Chicken fricot – also called chicken soup – is by far the most popular in Acadia. Years ago, it was mostly made with chicken. Fricot was a festive food. When visitors came by or festivities such as frolics, bees or evening gatherings brought together many people, the Acadians always killed a chicken to make a fricot. Even today, almost all Acadian families make their fricot with a chicken or young hen.
- 1 chicken
- 1 large chopped onion
- 1 tablespoon flour
- 12 cups (3 L) water
- salt and pepper
- 1 tablespoon summer savory
- 5 cups diced potatoes
- Cut up chicken. Brown it completely in fat.
- Remove chicken and fry onions. Add flour. Cook for 1 or 2 minutes.
- Add water, chicken, salt, pepper and summer savory. Cook until chicken is tender (approximately ½ hour for a young hen and 1 ½ hour for a chicken).
- Add potatoes and cook for about 20 minutes.
Variation: People often add dumplings to their fricot. In this case, the flour is left out and the dumplings are added to the fricot 7 minutes before the end of cooking time. It is important not to take the cover off the pot while the dumplings are cooking.
(BOUDREAU, Marielle and Melvin GALLANT, « Fricot à la poule », La cuisine traditionnelle en Acadie, Moncton, New Brunswick: Éditions d’Acadie, 1975, p. 38.)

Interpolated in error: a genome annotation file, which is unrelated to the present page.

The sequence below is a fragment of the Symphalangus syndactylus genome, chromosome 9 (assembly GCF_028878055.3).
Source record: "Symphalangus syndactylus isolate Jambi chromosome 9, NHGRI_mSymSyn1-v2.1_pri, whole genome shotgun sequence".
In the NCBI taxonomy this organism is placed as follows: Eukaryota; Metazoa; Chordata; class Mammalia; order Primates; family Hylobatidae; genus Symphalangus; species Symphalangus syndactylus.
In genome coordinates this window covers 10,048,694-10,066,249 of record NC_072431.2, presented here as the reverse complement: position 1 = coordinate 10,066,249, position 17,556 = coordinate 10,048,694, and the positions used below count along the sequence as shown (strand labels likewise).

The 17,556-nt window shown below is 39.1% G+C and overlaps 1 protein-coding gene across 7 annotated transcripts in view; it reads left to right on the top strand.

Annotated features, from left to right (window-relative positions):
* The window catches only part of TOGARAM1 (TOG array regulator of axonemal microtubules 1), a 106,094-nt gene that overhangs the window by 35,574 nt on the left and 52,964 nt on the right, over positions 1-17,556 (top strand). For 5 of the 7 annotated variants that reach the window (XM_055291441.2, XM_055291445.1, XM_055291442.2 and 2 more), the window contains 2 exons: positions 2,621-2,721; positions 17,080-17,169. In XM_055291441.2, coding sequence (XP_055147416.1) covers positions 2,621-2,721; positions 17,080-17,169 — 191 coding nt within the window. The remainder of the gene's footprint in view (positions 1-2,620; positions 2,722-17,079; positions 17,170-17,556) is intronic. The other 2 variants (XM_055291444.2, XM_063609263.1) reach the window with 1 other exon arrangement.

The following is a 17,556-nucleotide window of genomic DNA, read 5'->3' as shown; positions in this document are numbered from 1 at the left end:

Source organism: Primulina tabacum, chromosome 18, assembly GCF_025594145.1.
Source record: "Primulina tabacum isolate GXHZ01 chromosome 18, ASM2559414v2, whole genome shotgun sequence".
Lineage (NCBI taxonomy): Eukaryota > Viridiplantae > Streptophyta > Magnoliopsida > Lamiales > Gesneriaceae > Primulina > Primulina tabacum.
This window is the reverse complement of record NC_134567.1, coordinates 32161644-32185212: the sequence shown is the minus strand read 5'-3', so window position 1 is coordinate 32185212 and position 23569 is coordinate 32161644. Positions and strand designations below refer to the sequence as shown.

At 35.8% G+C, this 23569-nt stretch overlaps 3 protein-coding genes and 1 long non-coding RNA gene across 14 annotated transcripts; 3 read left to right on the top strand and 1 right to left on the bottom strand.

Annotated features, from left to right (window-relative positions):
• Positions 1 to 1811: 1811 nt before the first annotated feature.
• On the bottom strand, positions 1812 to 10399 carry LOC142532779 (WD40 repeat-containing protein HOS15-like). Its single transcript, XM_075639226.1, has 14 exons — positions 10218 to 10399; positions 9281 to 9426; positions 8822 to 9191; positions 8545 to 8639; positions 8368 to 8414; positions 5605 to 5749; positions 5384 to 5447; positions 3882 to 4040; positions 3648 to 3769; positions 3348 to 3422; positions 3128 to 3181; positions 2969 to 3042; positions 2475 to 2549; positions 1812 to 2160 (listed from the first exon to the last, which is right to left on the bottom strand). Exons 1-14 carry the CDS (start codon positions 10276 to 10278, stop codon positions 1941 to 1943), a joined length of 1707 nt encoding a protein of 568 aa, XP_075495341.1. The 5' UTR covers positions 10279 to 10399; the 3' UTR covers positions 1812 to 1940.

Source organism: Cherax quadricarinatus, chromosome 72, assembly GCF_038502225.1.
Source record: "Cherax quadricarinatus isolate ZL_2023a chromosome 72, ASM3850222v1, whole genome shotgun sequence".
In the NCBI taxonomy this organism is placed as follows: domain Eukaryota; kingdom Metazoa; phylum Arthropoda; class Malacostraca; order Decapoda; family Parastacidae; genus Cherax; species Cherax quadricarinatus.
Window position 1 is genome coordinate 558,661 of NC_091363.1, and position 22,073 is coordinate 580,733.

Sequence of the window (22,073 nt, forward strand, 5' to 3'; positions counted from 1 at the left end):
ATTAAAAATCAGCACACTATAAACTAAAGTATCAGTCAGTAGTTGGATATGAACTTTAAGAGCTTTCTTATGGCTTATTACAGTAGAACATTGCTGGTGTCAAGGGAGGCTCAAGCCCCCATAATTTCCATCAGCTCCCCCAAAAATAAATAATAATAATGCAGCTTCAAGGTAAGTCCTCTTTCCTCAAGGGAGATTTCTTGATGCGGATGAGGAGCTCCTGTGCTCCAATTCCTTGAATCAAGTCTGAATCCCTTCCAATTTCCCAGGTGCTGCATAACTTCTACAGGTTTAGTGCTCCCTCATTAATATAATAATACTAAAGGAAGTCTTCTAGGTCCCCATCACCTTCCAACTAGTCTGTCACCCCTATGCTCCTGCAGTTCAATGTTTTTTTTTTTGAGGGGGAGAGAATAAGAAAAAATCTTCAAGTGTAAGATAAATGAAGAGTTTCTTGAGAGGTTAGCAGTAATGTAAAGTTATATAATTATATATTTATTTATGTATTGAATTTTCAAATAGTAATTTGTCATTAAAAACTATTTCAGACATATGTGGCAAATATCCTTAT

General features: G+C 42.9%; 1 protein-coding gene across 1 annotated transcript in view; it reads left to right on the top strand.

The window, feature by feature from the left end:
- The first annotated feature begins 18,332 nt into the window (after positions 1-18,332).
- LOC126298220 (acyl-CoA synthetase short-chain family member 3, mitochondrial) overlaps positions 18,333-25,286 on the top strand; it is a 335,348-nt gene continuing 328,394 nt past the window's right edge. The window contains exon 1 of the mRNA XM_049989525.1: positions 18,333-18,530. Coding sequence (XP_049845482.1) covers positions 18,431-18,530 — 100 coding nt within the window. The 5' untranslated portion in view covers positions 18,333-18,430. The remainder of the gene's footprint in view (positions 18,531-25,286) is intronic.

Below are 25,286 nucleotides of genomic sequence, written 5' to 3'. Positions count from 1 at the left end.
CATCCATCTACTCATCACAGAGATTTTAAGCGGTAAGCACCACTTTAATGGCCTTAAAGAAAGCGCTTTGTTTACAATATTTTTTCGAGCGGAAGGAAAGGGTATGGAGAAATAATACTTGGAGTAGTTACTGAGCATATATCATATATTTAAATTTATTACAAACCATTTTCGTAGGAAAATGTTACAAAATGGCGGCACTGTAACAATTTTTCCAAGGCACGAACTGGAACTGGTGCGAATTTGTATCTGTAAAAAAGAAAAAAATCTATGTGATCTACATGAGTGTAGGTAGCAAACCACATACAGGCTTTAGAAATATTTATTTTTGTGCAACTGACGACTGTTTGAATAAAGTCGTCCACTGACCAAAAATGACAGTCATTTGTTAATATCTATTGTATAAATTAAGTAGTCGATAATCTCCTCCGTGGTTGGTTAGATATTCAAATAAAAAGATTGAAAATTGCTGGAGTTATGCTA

This meal is to Nova Scotia and Prince Edward Island Acadians what poutine râpée is to Acadians from south-eastern New Brunswick. This festive food can always be found on the menu when receiving guests. In certain areas of New Brunswick, it is called pâté à la râpure or chiard.
Even if the basic ingredients are almost the same everywhere, the general aspect of râpure varies considerably according to regions, and even according to families. In certain areas it is made with pork, while in others it is made with chicken, or even seafood. Sometimes, only grated potatoes are used, and other times, people use mashed potatoes or stale bread.
- 2 pounds (1,010 g) fatty pork
- 2 chopped onions
- 4 large potatoes, mashed
- 12 large potatoes, finely grated
- 12 eggs
- 1 tablespoon salt
- summer savory (optional)
- crisp fried salt pork
- Boil potatoes to be mashed.
- During this time, dice meat and grill in pan.
- Add onions. When ingredients are nice and brown, remove them and set them aside.
- Grate uncooked potatoes and squeeze out water by pressing potatoes in a cotton bag or with your hands. (You can rince the grated potatoes in cold water before squeezing them in order to get rid of the pink colour they have taken due to air exposure.)
- In a large bowl, mix all ingredients together, including meat.
- Place fat in an oven dish (8 x 15 inches) and incorporate râpure mixture. Place crisp fried pork on top of preparation.
- Bake for at least 2 hours at 180° (350°) or until top is well browned.
Variation: Chicken can be used instead of pork, or both can be used.
(BOUDREAU, Marielle and Melvin GALLANT, « Râpure », La cuisine traditionnelle en Acadie, Moncton, New Brunswick: Éditions d’Acadie, 1975, p. 118.)
Traditional Meat Pie